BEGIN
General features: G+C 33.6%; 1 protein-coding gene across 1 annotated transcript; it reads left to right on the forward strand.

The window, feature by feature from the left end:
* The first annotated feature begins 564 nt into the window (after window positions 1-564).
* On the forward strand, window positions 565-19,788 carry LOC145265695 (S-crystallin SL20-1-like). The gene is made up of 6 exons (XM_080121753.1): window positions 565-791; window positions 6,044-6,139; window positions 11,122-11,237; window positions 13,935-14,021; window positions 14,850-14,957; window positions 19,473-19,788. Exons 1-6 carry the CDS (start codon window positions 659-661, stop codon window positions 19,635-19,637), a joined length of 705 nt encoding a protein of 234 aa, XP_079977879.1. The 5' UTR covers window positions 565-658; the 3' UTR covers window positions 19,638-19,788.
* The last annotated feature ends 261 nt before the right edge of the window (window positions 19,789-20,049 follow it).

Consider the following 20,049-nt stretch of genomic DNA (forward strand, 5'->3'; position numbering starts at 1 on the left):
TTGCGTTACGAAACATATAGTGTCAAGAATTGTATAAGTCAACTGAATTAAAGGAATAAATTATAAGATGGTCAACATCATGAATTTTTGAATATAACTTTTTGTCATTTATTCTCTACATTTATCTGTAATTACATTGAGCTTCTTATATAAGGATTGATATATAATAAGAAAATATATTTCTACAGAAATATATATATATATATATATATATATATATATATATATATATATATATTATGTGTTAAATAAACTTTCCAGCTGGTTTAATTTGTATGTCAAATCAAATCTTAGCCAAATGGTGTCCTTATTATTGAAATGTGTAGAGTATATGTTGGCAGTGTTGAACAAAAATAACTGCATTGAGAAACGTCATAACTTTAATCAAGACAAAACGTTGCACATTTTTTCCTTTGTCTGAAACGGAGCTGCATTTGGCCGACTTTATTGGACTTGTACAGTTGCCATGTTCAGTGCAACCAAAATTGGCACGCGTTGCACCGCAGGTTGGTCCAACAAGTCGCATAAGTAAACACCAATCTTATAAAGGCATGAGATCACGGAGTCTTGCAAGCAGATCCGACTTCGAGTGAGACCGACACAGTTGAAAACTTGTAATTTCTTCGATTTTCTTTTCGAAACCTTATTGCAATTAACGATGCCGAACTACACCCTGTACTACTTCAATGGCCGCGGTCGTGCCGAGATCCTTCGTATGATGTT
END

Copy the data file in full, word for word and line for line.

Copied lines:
General features: G+C 33.6%; 1 protein-coding gene across 1 annotated transcript; it reads left to right on the forward strand.

The window, feature by feature from the left end:
* The first annotated feature begins 564 nt into the window (after window positions 1-564).
* On the forward strand, window positions 565-19,788 carry LOC145265695 (S-crystallin SL20-1-like). The gene is made up of 6 exons (XM_080121753.1): window positions 565-791; window positions 6,044-6,139; window positions 11,122-11,237; window positions 13,935-14,021; window positions 14,850-14,957; window positions 19,473-19,788. Exons 1-6 carry the CDS (start codon window positions 659-661, stop codon window positions 19,635-19,637), a joined length of 705 nt encoding a protein of 234 aa, XP_079977879.1. The 5' UTR covers window positions 565-658; the 3' UTR covers window positions 19,638-19,788.
* The last annotated feature ends 261 nt before the right edge of the window (window positions 19,789-20,049 follow it).

Consider the following 20,049-nt stretch of genomic DNA (forward strand, 5'->3'; position numbering starts at 1 on the left):
TTGCGTTACGAAACATATAGTGTCAAGAATTGTATAAGTCAACTGAATTAAAGGAATAAATTATAAGATGGTCAACATCATGAATTTTTGAATATAACTTTTTGTCATTTATTCTCTACATTTATCTGTAATTACATTGAGCTTCTTATATAAGGATTGATATATAATAAGAAAATATATTTCTACAGAAATATATATATATATATATATATATATATATATATATATATATATATATTATGTGTTAAATAAACTTTCCAGCTGGTTTAATTTGTATGTCAAATCAAATCTTAGCCAAATGGTGTCCTTATTATTGAAATGTGTAGAGTATATGTTGGCAGTGTTGAACAAAAATAACTGCATTGAGAAACGTCATAACTTTAATCAAGACAAAACGTTGCACATTTTTTCCTTTGTCTGAAACGGAGCTGCATTTGGCCGACTTTATTGGACTTGTACAGTTGCCATGTTCAGTGCAACCAAAATTGGCACGCGTTGCACCGCAGGTTGGTCCAACAAGTCGCATAAGTAAACACCAATCTTATAAAGGCATGAGATCACGGAGTCTTGCAAGCAGATCCGACTTCGAGTGAGACCGACACAGTTGAAAACTTGTAATTTCTTCGATTTTCTTTTCGAAACCTTATTGCAATTAACGATGCCGAACTACACCCTGTACTACTTCAATGGCCGCGGTCGTGCCGAGATCCTTCGTATGATGTT